From Naval Facilities Engineering Command Mid-Atlantic Public Affairs
NORFOLK (NNS) -- Naval Facilities Engineering Command (NAVFAC) Mid-Atlantic honored five graduates Nov.12, the latest professionals to graduate from the command's rigorous apprenticeship program.
Since the program's inception in 2006, NAVFAC Mid-Atlantic has graduated more than 85 apprentices, specializing in a variety of fields. According to Apprentice Program Manager Tiffany Doxsee, the program is highly competitive to get into and takes great commitment on the part of the apprentice.
"Upon completion, the program is designed to produce highly skilled tradespeople," said Doxsee.
The apprentice program is divided into two parts: mentored on-the-job training and classroom instruction at an accredited technical school, college or university.
The paid apprenticeships include on-the-job-training, conducted in a controlled work situation under the direction of the first line supervisor, work leader and/or mechanic or journey worker. Apprentices thrive under the tutelage of progressively difficult tasks, shaped around the trade programs in which they attend in their off-duty hours.
In all, apprentices rack up 8,000 hours while training on the job, applied to certification in one of nine trades: auto mechanic; boiler plant mechanic; electrician; high voltage electrician; heating, ventilating and air conditioning (HVAC) mechanic; heavy mobile equipment mechanic; industrial equipment control mechanic; pipefitter; and plumber.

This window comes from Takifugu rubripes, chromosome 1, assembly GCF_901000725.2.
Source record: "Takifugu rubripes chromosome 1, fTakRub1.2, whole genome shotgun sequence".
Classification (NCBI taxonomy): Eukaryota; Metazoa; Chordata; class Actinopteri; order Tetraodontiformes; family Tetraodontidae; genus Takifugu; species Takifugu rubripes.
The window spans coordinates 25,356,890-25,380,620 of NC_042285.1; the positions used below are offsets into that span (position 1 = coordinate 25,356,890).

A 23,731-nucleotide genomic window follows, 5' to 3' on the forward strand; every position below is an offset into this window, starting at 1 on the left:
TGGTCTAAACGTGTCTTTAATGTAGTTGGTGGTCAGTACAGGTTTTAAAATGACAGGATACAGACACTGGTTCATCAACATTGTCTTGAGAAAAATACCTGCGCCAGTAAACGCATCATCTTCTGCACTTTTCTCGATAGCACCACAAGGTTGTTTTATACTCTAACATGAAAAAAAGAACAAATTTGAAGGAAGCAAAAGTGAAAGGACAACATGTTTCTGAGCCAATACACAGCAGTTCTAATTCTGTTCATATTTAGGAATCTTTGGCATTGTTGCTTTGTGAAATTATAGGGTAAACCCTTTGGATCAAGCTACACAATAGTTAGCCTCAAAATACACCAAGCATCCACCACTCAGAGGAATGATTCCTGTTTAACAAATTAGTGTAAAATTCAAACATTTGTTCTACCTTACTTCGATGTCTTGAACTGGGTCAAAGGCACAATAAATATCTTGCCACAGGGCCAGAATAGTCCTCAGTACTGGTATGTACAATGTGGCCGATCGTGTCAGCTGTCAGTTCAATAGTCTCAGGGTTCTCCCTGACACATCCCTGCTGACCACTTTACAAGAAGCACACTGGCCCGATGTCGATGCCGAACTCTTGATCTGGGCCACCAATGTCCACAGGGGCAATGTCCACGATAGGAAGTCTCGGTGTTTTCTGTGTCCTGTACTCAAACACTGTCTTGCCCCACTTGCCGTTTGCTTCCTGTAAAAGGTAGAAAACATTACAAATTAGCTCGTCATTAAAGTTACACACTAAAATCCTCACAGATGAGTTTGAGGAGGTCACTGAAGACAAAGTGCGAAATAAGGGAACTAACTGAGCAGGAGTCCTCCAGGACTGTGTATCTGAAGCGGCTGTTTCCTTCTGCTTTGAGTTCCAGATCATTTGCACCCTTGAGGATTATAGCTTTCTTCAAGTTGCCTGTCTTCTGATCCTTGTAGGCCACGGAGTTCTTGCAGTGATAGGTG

Skilled workers in these fields are crucial to the mission of NAVFAC.
"Many of MIDLANT's expert tradespersons are rapidly approaching retirement," said Doxsee. "We consider this program is an investment in our future. It is one method being used to help ensure MIDLANT remains ready and capable of supporting the mission and the warfighter."
So long as apprentices maintain a 2.0 GPA, they not only receive a Department of Labor journeyman certificate, but they often graduate with a degree, which is a valuable asset for student and command alike.
Capt. Eric Aaby, NAVFAC Mid-Atlantic executive officer was on hand to congratulate the graduates and hand out their certificates. He encouraged them to keep learning and further hone their skills.
"We will also look to you to mentor those apprentices who come after you," said Aaby.
Ms. Doxsee says that this program is central to the command's plans for training and retaining world-class professionals. The program has 67 apprentices in the program to date and hopes to recruit 20 new apprentices next year under the PATHWAYS Program.